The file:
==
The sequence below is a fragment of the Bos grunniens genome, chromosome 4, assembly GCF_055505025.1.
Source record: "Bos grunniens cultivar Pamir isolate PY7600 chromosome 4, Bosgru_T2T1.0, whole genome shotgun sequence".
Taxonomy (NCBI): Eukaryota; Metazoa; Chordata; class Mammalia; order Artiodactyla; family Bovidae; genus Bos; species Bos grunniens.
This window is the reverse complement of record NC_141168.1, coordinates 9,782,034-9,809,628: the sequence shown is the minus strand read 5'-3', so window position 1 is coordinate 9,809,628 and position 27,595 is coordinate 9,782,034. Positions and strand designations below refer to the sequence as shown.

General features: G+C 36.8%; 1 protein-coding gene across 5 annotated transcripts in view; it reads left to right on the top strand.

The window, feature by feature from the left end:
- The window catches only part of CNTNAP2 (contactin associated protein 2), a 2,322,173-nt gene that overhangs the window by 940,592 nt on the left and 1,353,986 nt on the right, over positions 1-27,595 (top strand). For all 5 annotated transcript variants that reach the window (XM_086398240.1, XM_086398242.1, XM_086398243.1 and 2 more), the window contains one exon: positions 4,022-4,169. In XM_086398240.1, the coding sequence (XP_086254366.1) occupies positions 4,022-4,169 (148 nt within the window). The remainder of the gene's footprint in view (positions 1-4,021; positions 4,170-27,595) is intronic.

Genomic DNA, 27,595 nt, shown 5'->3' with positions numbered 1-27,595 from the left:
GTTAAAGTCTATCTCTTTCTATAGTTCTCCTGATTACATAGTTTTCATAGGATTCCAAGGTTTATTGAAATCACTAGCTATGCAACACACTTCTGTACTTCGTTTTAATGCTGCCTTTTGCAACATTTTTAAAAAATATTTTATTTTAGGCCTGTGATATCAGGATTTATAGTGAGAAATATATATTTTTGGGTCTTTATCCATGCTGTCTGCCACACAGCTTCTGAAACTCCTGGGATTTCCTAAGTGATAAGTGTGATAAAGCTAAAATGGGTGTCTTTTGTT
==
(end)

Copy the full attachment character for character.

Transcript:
The sequence below is a fragment of the Bos grunniens genome, chromosome 4, assembly GCF_055505025.1.
Source record: "Bos grunniens cultivar Pamir isolate PY7600 chromosome 4, Bosgru_T2T1.0, whole genome shotgun sequence".
Taxonomy (NCBI): Eukaryota; Metazoa; Chordata; class Mammalia; order Artiodactyla; family Bovidae; genus Bos; species Bos grunniens.
This window is the reverse complement of record NC_141168.1, coordinates 9,782,034-9,809,628: the sequence shown is the minus strand read 5'-3', so window position 1 is coordinate 9,809,628 and position 27,595 is coordinate 9,782,034. Positions and strand designations below refer to the sequence as shown.

General features: G+C 36.8%; 1 protein-coding gene across 5 annotated transcripts in view; it reads left to right on the top strand.

The window, feature by feature from the left end:
- The window catches only part of CNTNAP2 (contactin associated protein 2), a 2,322,173-nt gene that overhangs the window by 940,592 nt on the left and 1,353,986 nt on the right, over positions 1-27,595 (top strand). For all 5 annotated transcript variants that reach the window (XM_086398240.1, XM_086398242.1, XM_086398243.1 and 2 more), the window contains one exon: positions 4,022-4,169. In XM_086398240.1, the coding sequence (XP_086254366.1) occupies positions 4,022-4,169 (148 nt within the window). The remainder of the gene's footprint in view (positions 1-4,021; positions 4,170-27,595) is intronic.

Genomic DNA, 27,595 nt, shown 5'->3' with positions numbered 1-27,595 from the left:
GTTAAAGTCTATCTCTTTCTATAGTTCTCCTGATTACATAGTTTTCATAGGATTCCAAGGTTTATTGAAATCACTAGCTATGCAACACACTTCTGTACTTCGTTTTAATGCTGCCTTTTGCAACATTTTTAAAAAATATTTTATTTTAGGCCTGTGATATCAGGATTTATAGTGAGAAATATATATTTTTGGGTCTTTATCCATGCTGTCTGCCACACAGCTTCTGAAACTCCTGGGATTTCCTAAGTGATAAGTGTGATAAAGCTAAAATGGGTGTCTTTTGTT